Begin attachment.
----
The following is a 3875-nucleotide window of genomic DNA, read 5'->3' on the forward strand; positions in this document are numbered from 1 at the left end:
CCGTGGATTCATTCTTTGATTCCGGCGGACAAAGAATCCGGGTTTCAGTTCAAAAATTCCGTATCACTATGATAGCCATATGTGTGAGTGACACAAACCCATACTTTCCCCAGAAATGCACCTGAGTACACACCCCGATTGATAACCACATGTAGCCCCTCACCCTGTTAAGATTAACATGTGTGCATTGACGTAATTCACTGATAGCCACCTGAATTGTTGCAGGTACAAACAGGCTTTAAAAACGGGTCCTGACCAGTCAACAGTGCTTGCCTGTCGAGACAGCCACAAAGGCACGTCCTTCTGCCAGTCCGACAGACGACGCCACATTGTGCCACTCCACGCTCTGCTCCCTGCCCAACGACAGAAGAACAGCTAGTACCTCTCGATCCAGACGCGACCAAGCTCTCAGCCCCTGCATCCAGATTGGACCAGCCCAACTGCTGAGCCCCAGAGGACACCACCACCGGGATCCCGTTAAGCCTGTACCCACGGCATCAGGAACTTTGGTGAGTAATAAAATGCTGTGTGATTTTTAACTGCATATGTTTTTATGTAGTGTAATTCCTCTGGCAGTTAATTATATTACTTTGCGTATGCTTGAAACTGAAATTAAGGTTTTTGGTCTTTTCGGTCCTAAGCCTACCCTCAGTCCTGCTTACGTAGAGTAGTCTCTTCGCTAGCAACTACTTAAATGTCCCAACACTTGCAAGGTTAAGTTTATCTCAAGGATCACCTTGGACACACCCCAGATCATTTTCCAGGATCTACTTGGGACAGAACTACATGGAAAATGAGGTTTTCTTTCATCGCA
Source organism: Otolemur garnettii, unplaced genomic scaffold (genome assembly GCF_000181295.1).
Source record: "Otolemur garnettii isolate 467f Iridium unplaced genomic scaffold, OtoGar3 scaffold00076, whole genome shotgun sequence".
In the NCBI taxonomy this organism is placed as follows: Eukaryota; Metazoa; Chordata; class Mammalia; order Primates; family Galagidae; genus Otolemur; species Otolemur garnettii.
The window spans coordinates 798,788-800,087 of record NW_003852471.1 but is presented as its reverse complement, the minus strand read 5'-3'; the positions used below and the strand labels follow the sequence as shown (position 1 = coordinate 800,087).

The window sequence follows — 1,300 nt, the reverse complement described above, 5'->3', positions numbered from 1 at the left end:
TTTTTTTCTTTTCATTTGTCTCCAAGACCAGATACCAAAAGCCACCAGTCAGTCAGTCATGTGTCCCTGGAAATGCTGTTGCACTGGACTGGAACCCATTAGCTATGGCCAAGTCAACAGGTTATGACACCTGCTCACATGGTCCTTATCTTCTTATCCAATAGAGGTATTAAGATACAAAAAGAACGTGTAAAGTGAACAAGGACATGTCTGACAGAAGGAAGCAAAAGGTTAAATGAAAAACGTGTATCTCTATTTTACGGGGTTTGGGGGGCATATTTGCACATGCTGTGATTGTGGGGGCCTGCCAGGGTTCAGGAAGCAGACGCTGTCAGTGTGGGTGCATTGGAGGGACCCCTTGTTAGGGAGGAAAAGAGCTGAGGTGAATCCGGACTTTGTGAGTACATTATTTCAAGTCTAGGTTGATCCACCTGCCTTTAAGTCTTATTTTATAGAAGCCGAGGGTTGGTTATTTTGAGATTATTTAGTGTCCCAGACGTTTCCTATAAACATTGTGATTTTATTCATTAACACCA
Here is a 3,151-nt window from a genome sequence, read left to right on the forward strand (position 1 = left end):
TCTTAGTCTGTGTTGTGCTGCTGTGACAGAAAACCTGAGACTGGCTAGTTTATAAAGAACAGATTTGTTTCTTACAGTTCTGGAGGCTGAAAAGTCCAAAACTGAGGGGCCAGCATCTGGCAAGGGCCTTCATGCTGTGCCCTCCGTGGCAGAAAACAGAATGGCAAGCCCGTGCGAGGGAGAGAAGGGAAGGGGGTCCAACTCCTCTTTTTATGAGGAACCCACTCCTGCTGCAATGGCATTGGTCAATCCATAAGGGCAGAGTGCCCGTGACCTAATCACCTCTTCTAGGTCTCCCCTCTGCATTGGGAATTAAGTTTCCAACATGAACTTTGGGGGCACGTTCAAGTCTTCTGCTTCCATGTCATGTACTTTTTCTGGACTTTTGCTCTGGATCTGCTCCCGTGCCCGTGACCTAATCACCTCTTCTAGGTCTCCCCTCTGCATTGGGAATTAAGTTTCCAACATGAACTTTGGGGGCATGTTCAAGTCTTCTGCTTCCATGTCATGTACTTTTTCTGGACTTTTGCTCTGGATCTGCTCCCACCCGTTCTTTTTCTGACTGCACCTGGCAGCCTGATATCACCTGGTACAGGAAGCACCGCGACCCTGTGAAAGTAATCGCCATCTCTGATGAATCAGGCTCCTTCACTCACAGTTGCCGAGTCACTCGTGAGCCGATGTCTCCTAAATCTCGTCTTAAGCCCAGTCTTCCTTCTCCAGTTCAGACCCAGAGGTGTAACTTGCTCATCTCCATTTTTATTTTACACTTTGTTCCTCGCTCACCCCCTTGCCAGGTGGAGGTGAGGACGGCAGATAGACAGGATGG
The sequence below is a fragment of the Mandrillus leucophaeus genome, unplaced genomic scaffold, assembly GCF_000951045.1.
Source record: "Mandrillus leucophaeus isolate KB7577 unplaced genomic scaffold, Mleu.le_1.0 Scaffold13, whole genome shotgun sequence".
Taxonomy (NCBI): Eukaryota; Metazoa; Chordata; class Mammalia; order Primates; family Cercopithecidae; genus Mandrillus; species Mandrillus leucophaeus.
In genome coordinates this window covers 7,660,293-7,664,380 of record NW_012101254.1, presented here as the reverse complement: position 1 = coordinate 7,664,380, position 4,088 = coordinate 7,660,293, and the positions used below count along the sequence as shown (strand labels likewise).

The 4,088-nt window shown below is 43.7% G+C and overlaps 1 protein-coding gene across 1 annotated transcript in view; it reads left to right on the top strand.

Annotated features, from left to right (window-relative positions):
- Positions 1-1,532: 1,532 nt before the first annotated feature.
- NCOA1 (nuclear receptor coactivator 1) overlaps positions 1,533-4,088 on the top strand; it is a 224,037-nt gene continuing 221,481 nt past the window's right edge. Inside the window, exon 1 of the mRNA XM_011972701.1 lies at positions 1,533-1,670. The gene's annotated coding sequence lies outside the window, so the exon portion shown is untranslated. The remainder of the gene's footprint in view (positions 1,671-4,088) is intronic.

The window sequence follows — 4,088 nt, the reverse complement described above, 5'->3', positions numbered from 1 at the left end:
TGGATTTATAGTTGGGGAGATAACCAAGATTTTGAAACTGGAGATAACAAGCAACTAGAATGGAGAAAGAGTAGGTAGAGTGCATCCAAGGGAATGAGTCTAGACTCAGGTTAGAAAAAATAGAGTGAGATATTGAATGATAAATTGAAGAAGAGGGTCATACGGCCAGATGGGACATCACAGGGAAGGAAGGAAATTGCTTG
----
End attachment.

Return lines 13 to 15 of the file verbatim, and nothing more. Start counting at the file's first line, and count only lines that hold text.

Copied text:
Taxonomy (NCBI): Eukaryota; Metazoa; Chordata; class Mammalia; order Primates; family Cercopithecidae; genus Mandrillus; species Mandrillus leucophaeus.
In genome coordinates this window covers 7,660,293-7,664,380 of record NW_012101254.1, presented here as the reverse complement: position 1 = coordinate 7,664,380, position 4,088 = coordinate 7,660,293, and the positions used below count along the sequence as shown (strand labels likewise).

The 4,088-nt window shown below is 43.7% G+C and overlaps 1 protein-coding gene across 1 annotated transcript in view; it reads left to right on the top strand.